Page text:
Since we introduced state-of-the-art iris recognition tests for refugees seeking assistance to return to Afghanistan a year ago, we have so far seen more than 200,000 Afghans undergo what has proven to be a highly successful means to verify the identities of returnees. The use of the biometric data -- unique to each eye -- allows us to detect anyone who has previously been "enrolled" in the data base and is trying to seek assistance for a second time, which is not allowed. So far, the system has detected approximately 1,000 people who have tried to claim assistance for a second time. This is in addition to more than 70,000 families that were rejected last year under other screening methods, including more than 20,000 who were trying to recirculate through the system a second time.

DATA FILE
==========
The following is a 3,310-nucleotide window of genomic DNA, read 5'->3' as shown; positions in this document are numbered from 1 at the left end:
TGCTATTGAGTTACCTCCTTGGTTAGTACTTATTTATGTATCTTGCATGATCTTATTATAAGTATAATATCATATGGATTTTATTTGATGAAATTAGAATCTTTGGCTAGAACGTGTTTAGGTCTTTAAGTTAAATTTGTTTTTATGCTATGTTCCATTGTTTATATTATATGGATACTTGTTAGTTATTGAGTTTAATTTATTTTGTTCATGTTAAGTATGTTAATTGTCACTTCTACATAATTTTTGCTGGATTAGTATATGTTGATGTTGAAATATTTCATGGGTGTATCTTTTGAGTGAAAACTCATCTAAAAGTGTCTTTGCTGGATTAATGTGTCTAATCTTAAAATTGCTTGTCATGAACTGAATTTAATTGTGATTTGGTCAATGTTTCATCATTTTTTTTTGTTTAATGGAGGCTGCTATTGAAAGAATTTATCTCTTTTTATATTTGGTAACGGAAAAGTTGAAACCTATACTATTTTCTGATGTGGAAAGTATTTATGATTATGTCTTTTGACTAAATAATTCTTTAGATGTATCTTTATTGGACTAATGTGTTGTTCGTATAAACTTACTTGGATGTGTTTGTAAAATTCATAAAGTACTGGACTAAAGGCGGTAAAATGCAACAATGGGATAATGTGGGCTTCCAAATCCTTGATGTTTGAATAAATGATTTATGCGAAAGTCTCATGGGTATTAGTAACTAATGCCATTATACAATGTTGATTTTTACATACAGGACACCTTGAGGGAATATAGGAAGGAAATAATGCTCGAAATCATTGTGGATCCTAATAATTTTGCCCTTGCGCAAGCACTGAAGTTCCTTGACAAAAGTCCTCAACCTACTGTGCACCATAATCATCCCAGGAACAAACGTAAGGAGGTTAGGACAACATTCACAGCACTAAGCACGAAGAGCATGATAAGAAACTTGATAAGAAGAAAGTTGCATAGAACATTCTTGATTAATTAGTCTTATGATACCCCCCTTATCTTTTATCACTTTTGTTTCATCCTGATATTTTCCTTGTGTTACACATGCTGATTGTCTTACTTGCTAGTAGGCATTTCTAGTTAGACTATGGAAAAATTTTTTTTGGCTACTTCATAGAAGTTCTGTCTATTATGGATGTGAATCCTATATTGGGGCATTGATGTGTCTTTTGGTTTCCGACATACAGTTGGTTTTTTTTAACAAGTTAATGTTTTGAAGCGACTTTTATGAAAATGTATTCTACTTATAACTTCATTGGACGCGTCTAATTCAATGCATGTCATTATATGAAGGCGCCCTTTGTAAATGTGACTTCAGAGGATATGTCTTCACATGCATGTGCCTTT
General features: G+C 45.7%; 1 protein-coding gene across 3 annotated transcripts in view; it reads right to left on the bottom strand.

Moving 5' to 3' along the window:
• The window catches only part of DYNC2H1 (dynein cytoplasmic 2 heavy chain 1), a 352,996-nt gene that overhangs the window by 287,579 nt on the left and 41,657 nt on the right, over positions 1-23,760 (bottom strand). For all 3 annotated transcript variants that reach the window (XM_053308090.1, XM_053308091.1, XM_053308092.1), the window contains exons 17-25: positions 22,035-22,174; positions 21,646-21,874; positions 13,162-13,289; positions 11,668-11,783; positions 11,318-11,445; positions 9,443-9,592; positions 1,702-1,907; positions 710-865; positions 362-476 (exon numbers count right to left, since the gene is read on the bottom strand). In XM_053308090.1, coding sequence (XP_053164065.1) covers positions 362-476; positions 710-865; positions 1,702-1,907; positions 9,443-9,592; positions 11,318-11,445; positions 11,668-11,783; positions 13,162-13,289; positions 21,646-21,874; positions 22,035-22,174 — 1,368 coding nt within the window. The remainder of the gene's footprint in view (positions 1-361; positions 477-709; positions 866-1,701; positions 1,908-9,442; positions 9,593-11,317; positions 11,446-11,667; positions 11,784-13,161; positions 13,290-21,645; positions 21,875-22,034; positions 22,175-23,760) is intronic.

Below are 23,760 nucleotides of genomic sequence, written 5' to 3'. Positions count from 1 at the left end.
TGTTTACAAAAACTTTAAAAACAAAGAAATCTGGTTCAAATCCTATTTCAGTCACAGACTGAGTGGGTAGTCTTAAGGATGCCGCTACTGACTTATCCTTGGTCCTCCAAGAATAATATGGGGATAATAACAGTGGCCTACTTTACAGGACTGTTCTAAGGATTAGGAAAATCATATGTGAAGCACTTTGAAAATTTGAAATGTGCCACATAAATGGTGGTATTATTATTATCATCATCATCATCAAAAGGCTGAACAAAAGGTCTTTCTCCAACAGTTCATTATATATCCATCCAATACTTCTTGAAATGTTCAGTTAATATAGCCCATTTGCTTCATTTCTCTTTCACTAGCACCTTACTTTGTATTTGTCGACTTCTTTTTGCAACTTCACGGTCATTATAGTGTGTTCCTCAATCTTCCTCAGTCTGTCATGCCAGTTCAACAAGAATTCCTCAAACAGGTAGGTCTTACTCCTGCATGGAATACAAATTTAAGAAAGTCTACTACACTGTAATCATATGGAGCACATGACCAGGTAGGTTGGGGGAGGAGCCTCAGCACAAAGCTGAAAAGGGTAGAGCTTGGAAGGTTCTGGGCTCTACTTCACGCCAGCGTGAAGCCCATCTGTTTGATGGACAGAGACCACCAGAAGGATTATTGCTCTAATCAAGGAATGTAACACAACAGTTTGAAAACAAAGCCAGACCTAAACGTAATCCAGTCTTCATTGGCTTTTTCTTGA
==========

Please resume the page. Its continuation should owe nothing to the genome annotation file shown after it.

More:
Since a successful test project last October in Peshawar, some 202,000 refugees seeking UNHCR assistance under the voluntary repatriation programme have been checked. In July this year we have lowered the age of those tested to six years to ensure children are not being forced to make repeated trips with various adults -- an abuse of the assistance programme and a danger to the children. Only those with physical impediments or who are too young to use the equipment are exempt.